By Helen Coster
(Reuters) – A global pandemic and the challenge of figuring out the future of entertainment greeted Bob Chapek on Wednesday as he took over as Chief Executive Officer of Walt Disney Co <DIS.N>.
Is he up to the task?
Investors were not convinced and sent Disney shares down 3.7% by the end of the day, but sell-side analysts largely endorsed the succession plan.
Former colleagues said Chapek is well-cast in his new role, at least until former CEO Bob Iger’s contract ends on Dec. 31, 2021. Until then, Iger will be executive chairman and direct the company’s “creative endeavors.”
The company declined to comment.
Over his 27 years at Disney, Chapek ran the Theme Parks and Consumer Products divisions, and was head of distribution at Studio Entertainment.
People who have worked with Chapek, 60, describe a numbers-driven executive with a strong operational background and focus on delivering quarterly results.
Chapek does not seek publicity, these people said, which would allow Iger to maintain a public role until he leaves Disney. The dynamic between the two will be more like a COO/CEO relationship than CEO and chairman, according to former colleagues.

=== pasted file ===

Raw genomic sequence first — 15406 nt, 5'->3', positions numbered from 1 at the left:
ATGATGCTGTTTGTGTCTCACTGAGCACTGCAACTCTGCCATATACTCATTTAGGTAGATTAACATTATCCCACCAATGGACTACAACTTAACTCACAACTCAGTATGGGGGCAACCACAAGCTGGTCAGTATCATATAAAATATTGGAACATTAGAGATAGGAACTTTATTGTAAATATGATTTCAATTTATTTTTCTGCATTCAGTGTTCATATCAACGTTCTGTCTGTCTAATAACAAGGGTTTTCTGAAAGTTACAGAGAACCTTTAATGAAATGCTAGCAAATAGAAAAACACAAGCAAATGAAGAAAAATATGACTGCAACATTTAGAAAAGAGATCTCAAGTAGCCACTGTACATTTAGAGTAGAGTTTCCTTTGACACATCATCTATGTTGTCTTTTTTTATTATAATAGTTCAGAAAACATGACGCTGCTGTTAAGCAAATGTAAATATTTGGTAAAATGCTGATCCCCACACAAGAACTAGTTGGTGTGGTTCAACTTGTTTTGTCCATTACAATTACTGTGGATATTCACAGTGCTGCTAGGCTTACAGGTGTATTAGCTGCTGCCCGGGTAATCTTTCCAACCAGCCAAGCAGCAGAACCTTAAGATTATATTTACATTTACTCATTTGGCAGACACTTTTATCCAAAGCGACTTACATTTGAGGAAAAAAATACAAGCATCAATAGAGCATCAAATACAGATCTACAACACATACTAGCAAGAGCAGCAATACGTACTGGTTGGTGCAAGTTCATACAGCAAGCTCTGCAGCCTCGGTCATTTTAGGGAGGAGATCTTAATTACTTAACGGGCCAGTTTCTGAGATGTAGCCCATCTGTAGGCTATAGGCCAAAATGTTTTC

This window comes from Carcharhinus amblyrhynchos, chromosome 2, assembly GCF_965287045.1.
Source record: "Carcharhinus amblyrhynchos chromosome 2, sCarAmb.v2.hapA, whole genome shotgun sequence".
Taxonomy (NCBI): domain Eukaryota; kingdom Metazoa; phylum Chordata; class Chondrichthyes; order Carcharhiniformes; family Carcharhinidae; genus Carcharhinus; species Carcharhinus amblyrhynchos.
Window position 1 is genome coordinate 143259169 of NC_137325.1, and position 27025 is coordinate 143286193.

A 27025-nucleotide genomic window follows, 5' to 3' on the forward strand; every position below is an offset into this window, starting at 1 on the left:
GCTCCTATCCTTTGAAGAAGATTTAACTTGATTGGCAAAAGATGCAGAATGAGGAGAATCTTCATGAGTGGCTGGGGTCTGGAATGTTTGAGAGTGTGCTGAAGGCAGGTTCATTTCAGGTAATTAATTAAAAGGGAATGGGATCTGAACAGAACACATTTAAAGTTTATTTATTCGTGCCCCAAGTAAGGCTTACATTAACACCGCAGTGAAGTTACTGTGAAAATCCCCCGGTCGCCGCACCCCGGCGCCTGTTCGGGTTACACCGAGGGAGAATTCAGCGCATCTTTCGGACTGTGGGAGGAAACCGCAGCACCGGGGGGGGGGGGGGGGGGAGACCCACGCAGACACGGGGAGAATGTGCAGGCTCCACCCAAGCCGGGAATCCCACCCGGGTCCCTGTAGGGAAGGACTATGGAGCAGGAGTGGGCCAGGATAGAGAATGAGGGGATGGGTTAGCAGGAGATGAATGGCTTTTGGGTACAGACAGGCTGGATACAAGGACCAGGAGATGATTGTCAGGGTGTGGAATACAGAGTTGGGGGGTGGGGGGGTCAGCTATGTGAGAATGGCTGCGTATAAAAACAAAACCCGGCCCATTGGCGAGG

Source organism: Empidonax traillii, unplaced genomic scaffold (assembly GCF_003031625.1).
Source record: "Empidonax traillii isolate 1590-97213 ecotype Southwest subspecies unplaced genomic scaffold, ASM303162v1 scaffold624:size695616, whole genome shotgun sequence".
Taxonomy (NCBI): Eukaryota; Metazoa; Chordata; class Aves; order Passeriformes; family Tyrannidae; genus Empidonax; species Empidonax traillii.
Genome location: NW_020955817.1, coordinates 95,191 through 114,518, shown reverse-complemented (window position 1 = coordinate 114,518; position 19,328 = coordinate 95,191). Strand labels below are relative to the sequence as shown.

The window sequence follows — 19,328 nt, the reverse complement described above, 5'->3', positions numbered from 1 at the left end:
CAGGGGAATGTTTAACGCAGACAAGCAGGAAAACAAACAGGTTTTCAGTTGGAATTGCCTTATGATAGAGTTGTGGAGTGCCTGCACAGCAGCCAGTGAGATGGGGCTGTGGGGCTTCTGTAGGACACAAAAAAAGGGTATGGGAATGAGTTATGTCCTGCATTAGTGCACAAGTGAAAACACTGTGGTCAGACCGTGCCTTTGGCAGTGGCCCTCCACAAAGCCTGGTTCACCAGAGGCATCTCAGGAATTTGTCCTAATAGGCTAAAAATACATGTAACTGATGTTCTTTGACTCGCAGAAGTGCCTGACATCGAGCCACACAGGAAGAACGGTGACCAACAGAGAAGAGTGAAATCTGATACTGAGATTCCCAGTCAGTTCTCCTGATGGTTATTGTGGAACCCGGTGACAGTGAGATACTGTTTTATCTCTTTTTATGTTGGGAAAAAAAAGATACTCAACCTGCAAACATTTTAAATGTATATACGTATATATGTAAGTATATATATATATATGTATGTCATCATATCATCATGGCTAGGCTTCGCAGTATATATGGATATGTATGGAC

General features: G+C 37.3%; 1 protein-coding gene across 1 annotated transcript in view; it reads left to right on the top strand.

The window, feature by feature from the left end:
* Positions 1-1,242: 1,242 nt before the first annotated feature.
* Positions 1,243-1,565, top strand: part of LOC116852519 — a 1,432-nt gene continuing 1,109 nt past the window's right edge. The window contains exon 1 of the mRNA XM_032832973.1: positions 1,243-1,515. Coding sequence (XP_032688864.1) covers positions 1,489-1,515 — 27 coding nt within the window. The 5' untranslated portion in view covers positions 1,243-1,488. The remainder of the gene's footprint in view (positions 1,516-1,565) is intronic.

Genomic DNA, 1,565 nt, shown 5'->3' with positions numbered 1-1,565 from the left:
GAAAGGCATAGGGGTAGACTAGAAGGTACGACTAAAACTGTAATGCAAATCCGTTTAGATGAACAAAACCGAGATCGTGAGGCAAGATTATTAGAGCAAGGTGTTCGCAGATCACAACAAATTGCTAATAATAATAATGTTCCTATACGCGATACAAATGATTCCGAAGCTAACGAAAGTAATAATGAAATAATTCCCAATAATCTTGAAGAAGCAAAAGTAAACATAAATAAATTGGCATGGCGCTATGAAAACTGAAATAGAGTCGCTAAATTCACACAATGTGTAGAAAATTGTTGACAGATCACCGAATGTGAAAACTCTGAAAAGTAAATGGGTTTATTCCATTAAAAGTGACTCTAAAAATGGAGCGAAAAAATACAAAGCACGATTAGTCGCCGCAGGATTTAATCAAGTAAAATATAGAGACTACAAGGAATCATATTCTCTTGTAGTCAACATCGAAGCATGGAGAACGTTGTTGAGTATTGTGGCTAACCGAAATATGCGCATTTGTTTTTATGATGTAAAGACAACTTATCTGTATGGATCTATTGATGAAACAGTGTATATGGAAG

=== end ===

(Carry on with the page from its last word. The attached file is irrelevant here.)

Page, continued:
“Chapek is a decent option for complementing the things that Iger doesn’t want to do,” said a former colleague. “Disney keeps him doing the stuff he does want to do and lets Chapek worry about the trains running on time.”
Over the next 22 months, Chapek can rely on Iger’s creative instincts to navigate big decisions in the content world, such as whether the company’s new streaming service, Disney+, needs more original programming, while Chapek focuses on crises like managing the coronavirus fallout, which could include a material impact on Disney’s parks, cruises and film business.
Less certain is Chapek’s ability to take bold steps in new directions, such as Iger’s $71 billion gamble that by buying 21st Century Fox, Disney could build a subscription video streaming service to compete against Netflix <NFLX.O>.
That bet led to Disney+, which is viewed as an early success with close to 30 million sign-ups. Maintaining that momentum will be harder as Disney faces new rivals such as AT&T Inc’s <T.N> HBO Max, which is why the media and Wall Street largely expected Kevin Mayer, chairman of Direct to Consumer and International who oversees Disney+, to succeed Iger.
But Mayer, who has been at the company since 1993, had a relatively short time in an operating role compared to Chapek.
The big question for Disney, said one former colleague, is what happens when Iger leaves the company. “That’s when the rubber hits the road.”
(Reporting by Helen Coster; Editing by Richard Chang)